In a second embodiment (FIG. 2), the signal selector and comparator module 57 includes the difference circuit 62 for comparing the values derived from the first and second sensors 51, 53 to each other. The determined difference is supplied to the first comparator 64 which is supplied with a signal representing a first threshold, in this case, a preselected difference signal. The output of the first comparator 64 indicates whether the value of the difference is greater than the pre-selected threshold difference.
Also, in the second embodiment the module 57 includes a second comparator 66 that performs second comparison of the values derived from the first and second sensors 51, 53 to each other. For example, in one embodiment, the output of the second comparator 66 indicates whether the first signal is greater than the second signal. The logic circuit 74 indicates when the first and second signals differ by more than a pre-selected amount coincident with the first signal being smaller than the second signal. In this case the second signal will be selected for control provided the selector switch is in the AUTO mode.
The signal selector and comparator module 57 sends signals from the first and second comparators 64, 66 to the switch and display console 55 which provides indications of the status of the signals. An operator is then able to make informed decisions concerning the proper selection of a preferred signal for system control.
With reference to FIG. 3, the switch 73 has three operating modes or positions: a first signal position, a second signal position and an "Auto" setting which places the system in an automatic selection mode. When an operator selects the "Auto" mode, the signal selector and comparator module 57 automatically selects the signalto be supplied to the control system 59. This signal is fed through the selector switch 73 to a relay actuator 72 that controls the relays 61, 63. The first signal is ordinarily selected by the signal selector and comparator module 57 as the preferred signal by closing relay contact 61. In practice, this automatic selection may be readily accomplished by employing a relay having one contact that is normally closed on the signal path of the first sensor 51. The signal selector and comparator module 57 automatically switches to the second signal as the selected control signal based on comparisons that are made of the signals. The module 57 makes certain comparisons to determine if the first signal is unacceptable, i.e., not representative of the value of the sensed parameter, in which case the second signal is selected.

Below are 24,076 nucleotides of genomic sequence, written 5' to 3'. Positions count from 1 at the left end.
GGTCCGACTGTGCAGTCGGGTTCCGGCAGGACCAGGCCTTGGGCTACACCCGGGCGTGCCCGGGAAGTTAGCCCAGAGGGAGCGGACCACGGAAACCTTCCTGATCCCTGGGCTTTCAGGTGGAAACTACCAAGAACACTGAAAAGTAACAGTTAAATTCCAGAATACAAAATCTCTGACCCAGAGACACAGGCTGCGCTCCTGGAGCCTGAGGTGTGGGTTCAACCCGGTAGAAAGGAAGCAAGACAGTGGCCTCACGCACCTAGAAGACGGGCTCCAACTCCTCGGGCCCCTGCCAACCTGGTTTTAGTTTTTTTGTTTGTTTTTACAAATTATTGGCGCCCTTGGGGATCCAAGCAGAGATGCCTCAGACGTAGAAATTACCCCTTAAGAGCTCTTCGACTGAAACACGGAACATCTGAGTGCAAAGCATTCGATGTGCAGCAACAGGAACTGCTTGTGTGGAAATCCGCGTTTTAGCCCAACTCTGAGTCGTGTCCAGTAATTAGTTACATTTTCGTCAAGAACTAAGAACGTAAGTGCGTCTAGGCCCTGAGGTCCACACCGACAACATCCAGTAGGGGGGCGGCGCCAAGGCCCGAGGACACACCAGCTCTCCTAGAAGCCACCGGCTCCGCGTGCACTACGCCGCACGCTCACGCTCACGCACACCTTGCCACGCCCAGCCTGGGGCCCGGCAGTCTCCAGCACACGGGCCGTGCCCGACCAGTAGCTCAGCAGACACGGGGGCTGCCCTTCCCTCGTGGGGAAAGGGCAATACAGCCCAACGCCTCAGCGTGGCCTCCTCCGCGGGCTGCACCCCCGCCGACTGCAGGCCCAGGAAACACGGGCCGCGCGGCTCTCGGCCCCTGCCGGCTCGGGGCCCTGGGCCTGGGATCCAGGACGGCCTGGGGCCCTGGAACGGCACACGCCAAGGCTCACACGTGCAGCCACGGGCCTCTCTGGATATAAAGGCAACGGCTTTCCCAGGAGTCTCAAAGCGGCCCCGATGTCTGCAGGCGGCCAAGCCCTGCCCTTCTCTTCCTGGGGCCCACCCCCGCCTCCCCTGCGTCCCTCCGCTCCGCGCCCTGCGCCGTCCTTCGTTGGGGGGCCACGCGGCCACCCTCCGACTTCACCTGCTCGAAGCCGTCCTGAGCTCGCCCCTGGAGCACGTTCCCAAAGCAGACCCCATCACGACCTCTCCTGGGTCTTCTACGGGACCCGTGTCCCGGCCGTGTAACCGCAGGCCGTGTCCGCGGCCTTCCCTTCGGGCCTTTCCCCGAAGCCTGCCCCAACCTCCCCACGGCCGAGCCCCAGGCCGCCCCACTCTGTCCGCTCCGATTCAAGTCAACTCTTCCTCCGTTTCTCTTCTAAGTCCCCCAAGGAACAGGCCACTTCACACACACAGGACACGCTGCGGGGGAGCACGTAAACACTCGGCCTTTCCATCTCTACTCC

The signal selector and comparator module 57 has the circuitry discussed above for making various comparisons of the signals. For example in the first embodiment, if the difference between the signals is greater than a predetermined acceptable value for some significant period of time (i.e., a "Delta" exists), the second, back-up signal will be selected as the control signal to the control system 59 if the first or primary signal is outside a pre-determined acceptable range. In other embodiments, module 57 may decide to switch to the back-up signal if the first signal is greater than the second signal and a "Delta" exists. In other embodiments, the module may switch to the back-up signal if the rate of change of the first signal is greater than the rate of change of the back-up signal (or the difference in the rate of change of the two signals exceeds a pre-selected rate of change value) and a "Delta" exists. Other comparisons can be performed by the module including switching to the back-up signal if the back-up signal is closer to some expected or desired value than the preferred signal.
In the preferred embodiments of the present invention, the module determines whether to switch to the back-up signal based on a combination of the comparisons that are made. These combinations of comparisons indicate with greater certainty that the first signal or preferred signal, from the sensor 1 is unacceptable. For example, the back-up may be selected if the difference between the preferred and back-up signals exceeds a predetermined threshold difference value and the preferred signal is outside a predetermined range of acceptable operating values. In another embodiment of the present invention (FIG. 2), the back-up may be selected if the difference between the preferred and backup signals exceeds a predetermined threshold difference value for a significant period and the preferred signal is greater than the backup signal.
By basing decisions on a combination of comparisons, the signal selector and comparator module 57 is able to make a more reliable decision about the selection of the proper signal. The signal selector and comparator module 57 sends signals to the switch and display console 55 which clearly indicate to the operator the results of the various comparisons done by the module 57. These signals provide indications which allow an operator to make informed decisions concerning the signal selection. The signal selection reliability is improved because the operator is given warning of any possible impending problems and can take appropriate action to solve any problems.